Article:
Pay-for-delay: Play by the rules


Bernd Allekotte and Franz Zimmer

Pay-for-delay: Play by the rules

Thomas Bethge /

The EU General Court’s decision in September to fine Lundbeck nearly €150 million over several pay-for-delay deals will encourage the European Commission to take further action against similar agreements, say Bernd Allekotte and Franz Zimmer of Grünecker.

On September 8, the EU General Court handed down its judgment in appeal proceedings brought by Danish innovator Lundbeck and a number of generic companies against a 2013 European Commission decision that imposed fines of €146 million ($164 million) on the appellants.

Lundbeck had entered into agreement with each of the generics to settle patent disputes. The agreements provided for a delay of market entry of generic citalopram in return for substantial payments made by Lundbeck. The court fully upheld the commission’s decision that the agreements violated article 101(1) of the Treaty on the Functioning of the European Union (TFEU).

Lundbeck owned a basic patent for the citalopram molecule; it had expired in 2002. Lundbeck also owned a number of related process patents covering the manufacture of citalopram; these provided more limited protection but remained in force even after 2002. In 2002/2003, various generics manufacturers planned to enter the citalopram market. Lundbeck concluded six separate agreements with the generics. These deals varied, but all of them provided, inter alia, for (1) the generic refraining from entering the citalopram market, and (2) payments by Lundbeck to the generics. Lundbeck paid them to not enter the citalopram market for a period of time, in agreements known as pay-for-delay.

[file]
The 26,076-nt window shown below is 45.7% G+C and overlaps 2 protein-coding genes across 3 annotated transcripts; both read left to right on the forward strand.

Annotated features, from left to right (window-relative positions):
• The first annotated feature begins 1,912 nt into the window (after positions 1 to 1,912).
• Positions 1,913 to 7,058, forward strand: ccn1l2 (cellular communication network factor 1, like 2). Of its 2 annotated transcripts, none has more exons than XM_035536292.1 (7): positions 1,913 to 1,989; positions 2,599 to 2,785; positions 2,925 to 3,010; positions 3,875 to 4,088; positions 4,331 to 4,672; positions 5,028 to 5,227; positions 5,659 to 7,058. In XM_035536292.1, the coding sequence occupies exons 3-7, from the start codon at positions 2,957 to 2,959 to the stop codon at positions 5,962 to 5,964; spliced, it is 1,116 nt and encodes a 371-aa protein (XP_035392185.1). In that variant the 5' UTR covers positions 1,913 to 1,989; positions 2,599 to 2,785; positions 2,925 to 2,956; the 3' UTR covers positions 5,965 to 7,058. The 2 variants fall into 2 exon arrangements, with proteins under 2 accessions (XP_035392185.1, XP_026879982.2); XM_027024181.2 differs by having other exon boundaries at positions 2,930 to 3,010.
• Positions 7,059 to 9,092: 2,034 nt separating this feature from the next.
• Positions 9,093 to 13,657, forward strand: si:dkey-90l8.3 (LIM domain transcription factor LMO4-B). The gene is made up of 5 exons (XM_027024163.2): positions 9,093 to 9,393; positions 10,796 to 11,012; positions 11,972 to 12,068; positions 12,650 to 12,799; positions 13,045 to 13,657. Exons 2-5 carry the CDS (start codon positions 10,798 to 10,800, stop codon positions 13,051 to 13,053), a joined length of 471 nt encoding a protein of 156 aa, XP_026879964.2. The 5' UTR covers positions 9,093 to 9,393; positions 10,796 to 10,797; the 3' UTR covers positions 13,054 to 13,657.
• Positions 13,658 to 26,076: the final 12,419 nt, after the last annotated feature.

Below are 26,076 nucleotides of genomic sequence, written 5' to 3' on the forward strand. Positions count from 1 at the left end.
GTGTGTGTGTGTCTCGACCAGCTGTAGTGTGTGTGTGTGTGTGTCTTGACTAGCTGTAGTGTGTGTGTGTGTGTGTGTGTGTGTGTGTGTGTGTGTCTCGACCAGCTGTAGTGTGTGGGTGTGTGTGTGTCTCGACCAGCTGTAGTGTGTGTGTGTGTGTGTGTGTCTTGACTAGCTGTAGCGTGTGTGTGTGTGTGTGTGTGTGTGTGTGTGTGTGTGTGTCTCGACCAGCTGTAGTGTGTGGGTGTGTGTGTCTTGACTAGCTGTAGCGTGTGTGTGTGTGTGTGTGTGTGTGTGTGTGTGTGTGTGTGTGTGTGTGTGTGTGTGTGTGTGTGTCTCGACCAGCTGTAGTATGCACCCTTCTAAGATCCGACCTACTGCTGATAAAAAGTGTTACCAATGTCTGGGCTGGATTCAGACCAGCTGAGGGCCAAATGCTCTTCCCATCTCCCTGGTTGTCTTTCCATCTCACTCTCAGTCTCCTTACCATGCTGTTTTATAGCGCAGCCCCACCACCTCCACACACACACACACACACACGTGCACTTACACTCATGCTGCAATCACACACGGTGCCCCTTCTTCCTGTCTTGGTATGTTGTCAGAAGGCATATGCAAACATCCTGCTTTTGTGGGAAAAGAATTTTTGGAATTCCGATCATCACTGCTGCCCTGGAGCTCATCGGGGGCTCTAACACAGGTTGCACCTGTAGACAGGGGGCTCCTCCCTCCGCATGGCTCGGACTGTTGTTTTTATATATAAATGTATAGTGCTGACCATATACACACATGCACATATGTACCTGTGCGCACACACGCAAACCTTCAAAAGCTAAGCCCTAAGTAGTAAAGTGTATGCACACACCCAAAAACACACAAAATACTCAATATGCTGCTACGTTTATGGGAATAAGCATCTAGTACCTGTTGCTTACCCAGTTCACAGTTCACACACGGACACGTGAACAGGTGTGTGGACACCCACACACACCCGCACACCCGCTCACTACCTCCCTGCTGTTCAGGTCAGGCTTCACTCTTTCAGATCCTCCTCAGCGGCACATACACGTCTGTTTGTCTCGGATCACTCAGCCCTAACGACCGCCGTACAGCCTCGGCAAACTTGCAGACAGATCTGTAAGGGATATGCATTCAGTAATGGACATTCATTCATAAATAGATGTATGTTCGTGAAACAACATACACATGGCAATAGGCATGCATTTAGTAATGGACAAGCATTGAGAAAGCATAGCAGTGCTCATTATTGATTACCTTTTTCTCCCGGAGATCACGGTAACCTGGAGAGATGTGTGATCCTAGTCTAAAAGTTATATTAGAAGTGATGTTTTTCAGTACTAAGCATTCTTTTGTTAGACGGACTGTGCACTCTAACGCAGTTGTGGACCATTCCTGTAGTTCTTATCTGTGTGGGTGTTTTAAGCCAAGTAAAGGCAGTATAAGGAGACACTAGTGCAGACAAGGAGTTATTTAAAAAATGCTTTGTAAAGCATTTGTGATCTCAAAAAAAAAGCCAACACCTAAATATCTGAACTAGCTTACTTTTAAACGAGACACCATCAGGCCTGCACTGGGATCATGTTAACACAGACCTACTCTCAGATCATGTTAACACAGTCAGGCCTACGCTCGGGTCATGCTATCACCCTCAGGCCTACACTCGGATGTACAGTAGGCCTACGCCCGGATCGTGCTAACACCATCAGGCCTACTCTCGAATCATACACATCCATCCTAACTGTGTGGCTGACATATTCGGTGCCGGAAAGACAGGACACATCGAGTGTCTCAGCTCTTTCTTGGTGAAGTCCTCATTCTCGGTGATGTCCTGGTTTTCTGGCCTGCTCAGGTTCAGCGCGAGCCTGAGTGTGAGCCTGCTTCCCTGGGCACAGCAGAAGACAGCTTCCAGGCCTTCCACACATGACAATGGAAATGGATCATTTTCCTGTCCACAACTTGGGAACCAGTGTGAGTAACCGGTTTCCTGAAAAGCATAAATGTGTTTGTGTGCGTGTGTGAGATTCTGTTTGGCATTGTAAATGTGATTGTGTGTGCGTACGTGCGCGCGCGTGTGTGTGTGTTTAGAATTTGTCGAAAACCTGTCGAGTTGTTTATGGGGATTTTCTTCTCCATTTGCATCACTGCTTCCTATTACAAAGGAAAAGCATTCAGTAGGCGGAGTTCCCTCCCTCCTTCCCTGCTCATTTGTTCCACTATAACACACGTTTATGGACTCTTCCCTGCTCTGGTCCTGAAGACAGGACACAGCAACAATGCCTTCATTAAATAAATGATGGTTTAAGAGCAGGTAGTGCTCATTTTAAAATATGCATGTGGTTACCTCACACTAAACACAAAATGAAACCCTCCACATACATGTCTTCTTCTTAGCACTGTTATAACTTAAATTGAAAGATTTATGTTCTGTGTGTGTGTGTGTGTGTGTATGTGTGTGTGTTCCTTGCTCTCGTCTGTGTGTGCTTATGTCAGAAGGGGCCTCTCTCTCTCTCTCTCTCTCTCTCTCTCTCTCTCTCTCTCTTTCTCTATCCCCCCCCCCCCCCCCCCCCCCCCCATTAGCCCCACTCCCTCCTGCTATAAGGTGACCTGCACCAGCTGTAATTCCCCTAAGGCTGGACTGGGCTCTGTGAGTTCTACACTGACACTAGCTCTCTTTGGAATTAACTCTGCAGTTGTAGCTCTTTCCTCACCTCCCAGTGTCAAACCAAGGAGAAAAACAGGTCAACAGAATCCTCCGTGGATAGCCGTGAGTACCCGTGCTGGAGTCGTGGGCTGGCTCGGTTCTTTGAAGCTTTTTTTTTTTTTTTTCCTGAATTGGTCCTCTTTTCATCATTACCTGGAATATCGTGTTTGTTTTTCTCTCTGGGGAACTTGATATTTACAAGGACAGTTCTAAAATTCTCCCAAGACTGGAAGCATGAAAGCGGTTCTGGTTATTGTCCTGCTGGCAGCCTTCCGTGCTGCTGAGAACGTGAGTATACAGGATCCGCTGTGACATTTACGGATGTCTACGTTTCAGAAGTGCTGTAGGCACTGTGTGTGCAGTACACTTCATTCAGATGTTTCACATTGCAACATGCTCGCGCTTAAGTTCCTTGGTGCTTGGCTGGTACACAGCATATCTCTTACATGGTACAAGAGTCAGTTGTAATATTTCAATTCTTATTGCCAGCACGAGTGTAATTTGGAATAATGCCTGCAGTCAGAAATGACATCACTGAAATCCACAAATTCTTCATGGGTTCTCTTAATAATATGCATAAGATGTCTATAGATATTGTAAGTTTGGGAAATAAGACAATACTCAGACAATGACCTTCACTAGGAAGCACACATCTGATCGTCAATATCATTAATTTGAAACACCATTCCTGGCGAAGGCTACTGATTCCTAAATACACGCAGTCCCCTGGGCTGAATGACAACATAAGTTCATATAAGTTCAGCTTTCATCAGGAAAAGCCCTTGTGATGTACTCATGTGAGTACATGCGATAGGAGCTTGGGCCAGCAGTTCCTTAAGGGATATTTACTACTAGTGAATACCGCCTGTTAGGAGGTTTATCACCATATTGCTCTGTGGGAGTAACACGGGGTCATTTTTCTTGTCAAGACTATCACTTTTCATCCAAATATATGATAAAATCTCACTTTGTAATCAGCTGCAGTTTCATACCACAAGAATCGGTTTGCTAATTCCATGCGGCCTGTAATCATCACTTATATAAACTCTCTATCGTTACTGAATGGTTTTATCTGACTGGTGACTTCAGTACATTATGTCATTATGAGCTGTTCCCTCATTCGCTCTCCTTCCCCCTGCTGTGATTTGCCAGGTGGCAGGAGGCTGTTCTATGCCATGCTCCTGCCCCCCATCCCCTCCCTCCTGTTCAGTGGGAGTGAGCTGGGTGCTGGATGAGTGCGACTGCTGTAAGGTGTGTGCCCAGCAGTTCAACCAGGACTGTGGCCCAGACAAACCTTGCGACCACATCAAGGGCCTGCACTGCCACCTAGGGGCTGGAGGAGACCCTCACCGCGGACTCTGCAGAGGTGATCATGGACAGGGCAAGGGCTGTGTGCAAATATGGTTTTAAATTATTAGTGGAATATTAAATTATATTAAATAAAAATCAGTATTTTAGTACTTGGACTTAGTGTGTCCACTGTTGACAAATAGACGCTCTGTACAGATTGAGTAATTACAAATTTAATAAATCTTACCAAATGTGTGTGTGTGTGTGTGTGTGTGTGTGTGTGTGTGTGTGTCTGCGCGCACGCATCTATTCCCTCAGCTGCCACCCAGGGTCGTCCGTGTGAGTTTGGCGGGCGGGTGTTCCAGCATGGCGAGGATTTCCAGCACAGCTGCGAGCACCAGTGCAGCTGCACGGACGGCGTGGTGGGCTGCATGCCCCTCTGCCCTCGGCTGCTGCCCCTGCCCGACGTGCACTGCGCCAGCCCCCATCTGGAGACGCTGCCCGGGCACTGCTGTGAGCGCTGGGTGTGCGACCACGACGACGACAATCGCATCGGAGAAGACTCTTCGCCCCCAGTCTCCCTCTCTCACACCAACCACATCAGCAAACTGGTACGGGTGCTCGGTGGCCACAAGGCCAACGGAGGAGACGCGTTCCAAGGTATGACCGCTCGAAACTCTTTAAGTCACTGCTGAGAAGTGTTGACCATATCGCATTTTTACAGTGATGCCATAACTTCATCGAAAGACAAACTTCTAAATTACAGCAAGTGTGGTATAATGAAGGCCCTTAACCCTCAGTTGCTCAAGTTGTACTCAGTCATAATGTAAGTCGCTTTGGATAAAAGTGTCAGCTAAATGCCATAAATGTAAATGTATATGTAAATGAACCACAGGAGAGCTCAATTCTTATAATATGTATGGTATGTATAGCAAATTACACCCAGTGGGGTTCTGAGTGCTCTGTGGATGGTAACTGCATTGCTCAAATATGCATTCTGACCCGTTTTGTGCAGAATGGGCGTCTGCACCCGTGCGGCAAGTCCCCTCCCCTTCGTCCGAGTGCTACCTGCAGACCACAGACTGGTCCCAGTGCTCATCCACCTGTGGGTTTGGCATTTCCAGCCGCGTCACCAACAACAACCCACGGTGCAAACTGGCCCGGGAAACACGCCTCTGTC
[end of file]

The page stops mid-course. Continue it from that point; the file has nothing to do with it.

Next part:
After years of investigations and proceedings, the commission concluded in 2013 that the appellants (Lundbeck and the generics) were at least potential competitors because the generics had “real concrete possibilities of entering the market”. Moreover, it was because of the significant value transfer from Lundbeck that the generics substantially reduced their incentive to enter this market. The protection afforded by the agreements could not have been obtained through enforcement of Lundbeck’s (remaining) process patents.

"According to the General Court, the agreements were comparable to market exclusion deals, which are among the most serious restrictions of competition."

The commission concluded that the agreements were market-sharing deals that violate competition “by object”, ie, they were by their very nature anti-competitive. The commission held that the deals did not resolve or terminate any patent dispute, but rather the companies agreed on a period of time during which the generics would refrain from entering the market in exchange for a significant payment made by Lundbeck.

The appeals

Lundbeck and the generics appealed, but the General Court dismissed the appeals and confirmed the fines imposed by the commission. The 579-page decision reveals certain notable issues.

Legal test